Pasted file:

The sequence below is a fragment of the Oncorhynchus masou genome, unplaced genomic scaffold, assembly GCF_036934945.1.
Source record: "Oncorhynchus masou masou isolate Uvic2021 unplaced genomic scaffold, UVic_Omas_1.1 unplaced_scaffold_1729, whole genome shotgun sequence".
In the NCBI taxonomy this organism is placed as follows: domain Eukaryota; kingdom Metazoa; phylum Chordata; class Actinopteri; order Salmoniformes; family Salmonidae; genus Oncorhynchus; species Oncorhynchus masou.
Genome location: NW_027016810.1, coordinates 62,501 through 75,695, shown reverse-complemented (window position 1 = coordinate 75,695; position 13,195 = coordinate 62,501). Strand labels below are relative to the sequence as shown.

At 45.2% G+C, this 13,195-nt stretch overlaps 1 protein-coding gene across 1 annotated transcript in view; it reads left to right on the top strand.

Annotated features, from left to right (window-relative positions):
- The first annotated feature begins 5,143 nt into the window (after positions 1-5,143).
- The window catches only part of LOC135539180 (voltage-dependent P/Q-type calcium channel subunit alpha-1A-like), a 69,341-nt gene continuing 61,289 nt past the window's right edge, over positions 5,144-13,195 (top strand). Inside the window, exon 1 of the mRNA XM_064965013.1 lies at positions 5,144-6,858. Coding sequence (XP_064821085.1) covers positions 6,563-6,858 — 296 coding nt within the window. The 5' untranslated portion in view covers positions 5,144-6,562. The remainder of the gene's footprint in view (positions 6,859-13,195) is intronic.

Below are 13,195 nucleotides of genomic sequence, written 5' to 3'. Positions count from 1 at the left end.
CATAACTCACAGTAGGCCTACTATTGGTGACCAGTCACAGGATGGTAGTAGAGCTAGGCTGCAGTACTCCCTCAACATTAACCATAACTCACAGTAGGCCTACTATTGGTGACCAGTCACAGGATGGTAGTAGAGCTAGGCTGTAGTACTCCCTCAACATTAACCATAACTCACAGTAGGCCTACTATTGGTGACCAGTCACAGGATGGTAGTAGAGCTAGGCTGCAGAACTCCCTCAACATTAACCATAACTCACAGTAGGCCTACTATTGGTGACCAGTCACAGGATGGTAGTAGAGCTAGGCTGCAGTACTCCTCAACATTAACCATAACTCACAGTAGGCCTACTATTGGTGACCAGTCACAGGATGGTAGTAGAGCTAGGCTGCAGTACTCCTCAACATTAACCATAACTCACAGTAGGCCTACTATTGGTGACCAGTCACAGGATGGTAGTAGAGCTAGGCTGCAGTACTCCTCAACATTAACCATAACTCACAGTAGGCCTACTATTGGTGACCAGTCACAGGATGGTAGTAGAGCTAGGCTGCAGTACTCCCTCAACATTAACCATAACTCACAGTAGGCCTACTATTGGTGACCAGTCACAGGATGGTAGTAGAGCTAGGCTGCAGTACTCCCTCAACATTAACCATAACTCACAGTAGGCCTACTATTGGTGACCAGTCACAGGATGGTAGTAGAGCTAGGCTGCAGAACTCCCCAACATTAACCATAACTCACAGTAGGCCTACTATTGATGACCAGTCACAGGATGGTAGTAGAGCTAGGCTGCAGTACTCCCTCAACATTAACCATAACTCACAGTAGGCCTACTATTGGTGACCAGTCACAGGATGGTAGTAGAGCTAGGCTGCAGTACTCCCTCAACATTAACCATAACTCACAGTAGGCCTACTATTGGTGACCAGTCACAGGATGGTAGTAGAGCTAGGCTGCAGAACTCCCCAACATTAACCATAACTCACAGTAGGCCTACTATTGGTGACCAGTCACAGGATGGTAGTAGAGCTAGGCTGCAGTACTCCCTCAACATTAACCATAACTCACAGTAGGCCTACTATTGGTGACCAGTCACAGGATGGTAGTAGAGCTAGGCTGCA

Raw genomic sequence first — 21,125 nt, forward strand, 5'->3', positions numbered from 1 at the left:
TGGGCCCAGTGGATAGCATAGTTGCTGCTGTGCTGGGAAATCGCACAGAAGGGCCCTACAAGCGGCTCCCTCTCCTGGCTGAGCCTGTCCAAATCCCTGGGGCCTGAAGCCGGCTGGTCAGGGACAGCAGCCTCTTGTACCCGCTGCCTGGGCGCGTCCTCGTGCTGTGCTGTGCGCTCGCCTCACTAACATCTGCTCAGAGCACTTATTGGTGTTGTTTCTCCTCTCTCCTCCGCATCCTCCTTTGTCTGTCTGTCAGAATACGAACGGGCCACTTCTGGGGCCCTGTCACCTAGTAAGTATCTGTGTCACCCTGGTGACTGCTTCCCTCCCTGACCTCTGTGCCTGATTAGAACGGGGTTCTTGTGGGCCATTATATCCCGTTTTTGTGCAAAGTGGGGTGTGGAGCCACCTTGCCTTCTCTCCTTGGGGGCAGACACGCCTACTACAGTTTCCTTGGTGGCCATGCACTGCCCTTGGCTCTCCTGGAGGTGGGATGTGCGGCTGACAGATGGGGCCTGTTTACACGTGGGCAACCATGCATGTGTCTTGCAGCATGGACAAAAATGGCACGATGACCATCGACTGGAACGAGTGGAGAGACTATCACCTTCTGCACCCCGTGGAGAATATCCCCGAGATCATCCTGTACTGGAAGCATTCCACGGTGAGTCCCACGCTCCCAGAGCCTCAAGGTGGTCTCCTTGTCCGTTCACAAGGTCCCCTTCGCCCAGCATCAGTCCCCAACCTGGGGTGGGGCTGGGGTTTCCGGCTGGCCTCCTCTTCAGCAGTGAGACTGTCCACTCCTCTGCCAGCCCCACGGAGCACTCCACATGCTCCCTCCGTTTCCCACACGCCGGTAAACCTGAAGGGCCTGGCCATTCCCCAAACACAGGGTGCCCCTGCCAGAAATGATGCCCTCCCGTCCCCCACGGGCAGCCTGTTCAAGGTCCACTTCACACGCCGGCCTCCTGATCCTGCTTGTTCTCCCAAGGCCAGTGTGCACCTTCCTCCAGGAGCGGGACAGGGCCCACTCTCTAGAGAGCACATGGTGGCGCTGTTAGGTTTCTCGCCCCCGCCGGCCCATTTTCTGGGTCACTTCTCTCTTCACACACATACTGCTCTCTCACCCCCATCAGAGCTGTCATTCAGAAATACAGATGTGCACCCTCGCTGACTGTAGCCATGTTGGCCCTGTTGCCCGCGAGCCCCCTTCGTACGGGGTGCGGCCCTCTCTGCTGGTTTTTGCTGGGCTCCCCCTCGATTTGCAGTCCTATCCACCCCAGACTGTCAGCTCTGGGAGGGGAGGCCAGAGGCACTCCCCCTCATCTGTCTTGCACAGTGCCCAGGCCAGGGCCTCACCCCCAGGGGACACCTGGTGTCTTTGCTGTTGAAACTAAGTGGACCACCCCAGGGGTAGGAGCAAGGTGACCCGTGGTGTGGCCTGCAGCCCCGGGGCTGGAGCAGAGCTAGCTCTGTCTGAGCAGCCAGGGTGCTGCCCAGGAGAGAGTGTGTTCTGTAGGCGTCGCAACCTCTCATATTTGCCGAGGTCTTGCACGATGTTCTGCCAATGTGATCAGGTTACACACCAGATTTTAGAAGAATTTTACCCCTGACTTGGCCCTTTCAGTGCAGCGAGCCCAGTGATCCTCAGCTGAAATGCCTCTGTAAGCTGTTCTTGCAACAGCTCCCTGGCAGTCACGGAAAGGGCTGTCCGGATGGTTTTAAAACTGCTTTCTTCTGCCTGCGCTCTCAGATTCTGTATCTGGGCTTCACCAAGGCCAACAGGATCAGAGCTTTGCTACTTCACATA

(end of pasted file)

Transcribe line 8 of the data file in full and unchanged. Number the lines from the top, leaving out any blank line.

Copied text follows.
- The window catches only part of LOC135539180 (voltage-dependent P/Q-type calcium channel subunit alpha-1A-like), a 69,341-nt gene continuing 61,289 nt past the window's right edge, over positions 5,144-13,195 (top strand). Inside the window, exon 1 of the mRNA XM_064965013.1 lies at positions 5,144-6,858. Coding sequence (XP_064821085.1) covers positions 6,563-6,858 — 296 coding nt within the window. The 5' untranslated portion in view covers positions 5,144-6,562. The remainder of the gene's footprint in view (positions 6,859-13,195) is intronic.